Though nowadays most online accounts require phone number and email address verification to keep out bots like those deployed by AIMS. But to overcome that there are websites available, which have been set up specifically to allow one-off SMS-verification services, for 50 cents or less. Many accounts such as Gmail and WhatsApp – can be registered with “verified” phone numbers. Apparently, Team Jorge used a service called SMSpva.com for phone number verifications.
Keeping abreast of social media platforms checks, AIMS relied on residential proxies to reroute internet traffic from bots through peoples’ homes so it appeared authentic, in order to avoid detection and shut-downs by social media platforms like Twitter and Facebook. This made it difficult for social media platforms to identify a coordinated disinformation campaign.
Verification and analysis of the recorded conversations by reporting partners Le Monde and the Guardian identified clusters of avatars, including those seen in Hanan’s pitch presentations, that appeared to have been used for coordinated Twitter campaigns. Reporters found over 1,700 Twitter accounts connected to 21 AIMS-related campaigns, whose networks had produced tens of thousands of tweets.
In December last, during a in-person meeting with undercover reporters, Team Jorge showed off a new capability of AIMS: Artificial intelligence tools to generate fake news using specified key words, tone and topic.
The identities of Team Jorge members were shrouded in secrecy but reporters managed to piece together some background information on some members of the clandestine group. Some of it lines up with claims Team Jorge made about team members in calls with journalists.
One team member described his other colleagues as former senior information officers, former senior financial information and warfare experts, and psychological warfare specialists, all with intelligence services background.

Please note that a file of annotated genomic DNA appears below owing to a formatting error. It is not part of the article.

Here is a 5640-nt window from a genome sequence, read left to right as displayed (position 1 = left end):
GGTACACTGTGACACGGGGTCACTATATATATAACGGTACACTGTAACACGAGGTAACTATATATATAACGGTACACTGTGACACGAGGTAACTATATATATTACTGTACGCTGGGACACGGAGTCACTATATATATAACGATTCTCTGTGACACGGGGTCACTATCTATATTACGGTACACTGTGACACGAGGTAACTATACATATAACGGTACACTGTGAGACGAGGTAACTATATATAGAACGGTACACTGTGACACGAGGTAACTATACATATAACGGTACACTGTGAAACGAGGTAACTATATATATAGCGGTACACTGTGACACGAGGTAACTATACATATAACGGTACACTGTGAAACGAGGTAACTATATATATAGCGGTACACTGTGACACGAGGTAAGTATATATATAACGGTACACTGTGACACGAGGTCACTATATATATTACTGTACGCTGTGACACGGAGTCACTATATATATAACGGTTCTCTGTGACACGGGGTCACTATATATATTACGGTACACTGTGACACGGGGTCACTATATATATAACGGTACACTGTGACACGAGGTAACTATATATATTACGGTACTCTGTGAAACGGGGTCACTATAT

Hanan indicated that he had orchestrated lobbying operations in the U.S. despite not registering as a “foreign agent”, as required by law. He said he worked via consultants and companies that are already registered, and told reporters he had recently set up a public relations firm called Axiomatics to promote Team Jorge with “existing lobby groups.”
During calls with undercover reporters, Team Jorge went into specifics about the technology they say the group uses to swing elections. They added that they have six offices and employ at least 100 people, emphasising that they draw on the backgrounds of colleagues with experience in the intelligence services. This pushes Team Jorge’s activities far beyond the realm of public relations strategies that are commonly deployed in elections.
As far as the financial pickings are concerned, Team Jorge told the reporters they would accept payments in a variety of currencies, including crypto currencies such as Bitcoin, or cash. He said he would charge between €6m and €15m for interference in elections.
The information gleaned by the investigative reporters points to one rather disconcerting fact, that there are people out there and they would be there in future too, who would always be ready to interfere in other country’s internal affairs and ready to subterfuge the democratic institutions.
But the bigger question is shall we just ignore them calling it scaling another frontier in the technology advancement or shall we start a campaign to ban such illegal and undesirable activities which may one day be able to destabilise the whole global democratic system?
Asad Mirza is a political commentator based in New Delhi. He was also associated with BBC Urdu Service and Khaleej Times of Dubai. He writes on Indian Muslims, educational, international affairs, interfaith and current affairs.